[Skip to Content]
[Skip to Content Landing]
June 25, 1892


JAMA. 1892;XVIII(26):820. doi:10.1001/jama.1892.02411300024009

This article is only available in the PDF format. Download the PDF to view the article, as well as its associated figures and tables.


At its last meeting the Chicago Medical Society discussed the subject of milk inspection. There is no official supervision of the Chicago milk supply, and in consequence much of the milk delivered to consumers is either watered, or skimmed or both. When the city of Chicago is making strenuous efforts to improve its water supply, and the people are constantly enjoined to boil the lake water before using it, it seems strange, almost criminal indeed, that so important a loop-hole as the milk supply is left open. It is not to be supposed that dealers who are sufficiently dishonest as to water milk, will take the trouble to boil the water before they put it into the milk. At least none of them have as yet claimed this redeeming feature. It is well known that typhoid fever has been transmitted by means of watered milk. Watered milk is therefore a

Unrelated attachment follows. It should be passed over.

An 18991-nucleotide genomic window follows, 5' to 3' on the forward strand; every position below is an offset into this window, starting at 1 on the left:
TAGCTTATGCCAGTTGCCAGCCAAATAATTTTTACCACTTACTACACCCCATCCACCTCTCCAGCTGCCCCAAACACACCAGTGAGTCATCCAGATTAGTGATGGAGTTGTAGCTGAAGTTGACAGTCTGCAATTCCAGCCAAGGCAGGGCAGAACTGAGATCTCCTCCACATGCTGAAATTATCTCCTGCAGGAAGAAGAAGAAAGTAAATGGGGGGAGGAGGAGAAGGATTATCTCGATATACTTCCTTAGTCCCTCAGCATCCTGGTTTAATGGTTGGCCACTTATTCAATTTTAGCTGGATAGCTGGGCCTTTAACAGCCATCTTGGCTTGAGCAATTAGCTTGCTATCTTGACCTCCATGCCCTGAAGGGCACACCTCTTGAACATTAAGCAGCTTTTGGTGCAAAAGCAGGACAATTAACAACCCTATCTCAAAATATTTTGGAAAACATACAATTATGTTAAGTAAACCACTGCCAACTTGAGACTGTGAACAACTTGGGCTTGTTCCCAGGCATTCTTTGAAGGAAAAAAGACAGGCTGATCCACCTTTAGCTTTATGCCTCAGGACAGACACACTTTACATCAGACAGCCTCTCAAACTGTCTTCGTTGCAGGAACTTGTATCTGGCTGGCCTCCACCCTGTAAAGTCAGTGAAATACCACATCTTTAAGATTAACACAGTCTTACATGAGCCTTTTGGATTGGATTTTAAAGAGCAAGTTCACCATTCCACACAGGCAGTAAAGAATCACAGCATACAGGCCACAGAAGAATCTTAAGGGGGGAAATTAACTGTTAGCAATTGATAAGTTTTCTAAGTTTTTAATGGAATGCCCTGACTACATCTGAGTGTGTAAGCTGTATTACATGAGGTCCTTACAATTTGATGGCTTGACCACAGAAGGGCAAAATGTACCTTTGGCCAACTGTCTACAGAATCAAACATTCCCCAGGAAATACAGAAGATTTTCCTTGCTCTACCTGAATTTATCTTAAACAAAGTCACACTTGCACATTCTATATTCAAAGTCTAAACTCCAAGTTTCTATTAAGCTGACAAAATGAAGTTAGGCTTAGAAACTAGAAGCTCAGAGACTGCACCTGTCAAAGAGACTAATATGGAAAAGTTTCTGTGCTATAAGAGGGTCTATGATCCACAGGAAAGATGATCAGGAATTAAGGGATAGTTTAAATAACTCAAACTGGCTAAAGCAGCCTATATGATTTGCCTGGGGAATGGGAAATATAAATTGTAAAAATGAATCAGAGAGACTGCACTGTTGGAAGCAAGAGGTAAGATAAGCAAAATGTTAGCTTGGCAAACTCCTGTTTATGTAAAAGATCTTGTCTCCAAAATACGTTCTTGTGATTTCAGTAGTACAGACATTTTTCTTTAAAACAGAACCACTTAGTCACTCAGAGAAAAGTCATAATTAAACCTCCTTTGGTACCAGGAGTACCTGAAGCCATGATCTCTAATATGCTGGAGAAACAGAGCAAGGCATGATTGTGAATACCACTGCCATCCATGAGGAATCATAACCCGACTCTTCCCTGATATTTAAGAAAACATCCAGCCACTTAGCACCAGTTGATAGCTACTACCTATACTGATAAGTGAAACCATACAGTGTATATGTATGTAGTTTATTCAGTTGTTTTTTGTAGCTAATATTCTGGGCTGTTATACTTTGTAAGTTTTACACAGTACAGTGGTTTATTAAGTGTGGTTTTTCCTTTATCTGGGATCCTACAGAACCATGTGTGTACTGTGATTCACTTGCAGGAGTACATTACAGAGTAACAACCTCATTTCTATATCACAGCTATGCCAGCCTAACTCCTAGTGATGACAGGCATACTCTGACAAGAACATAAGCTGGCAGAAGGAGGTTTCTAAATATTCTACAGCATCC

First Page Preview View Large
First page PDF preview
First page PDF preview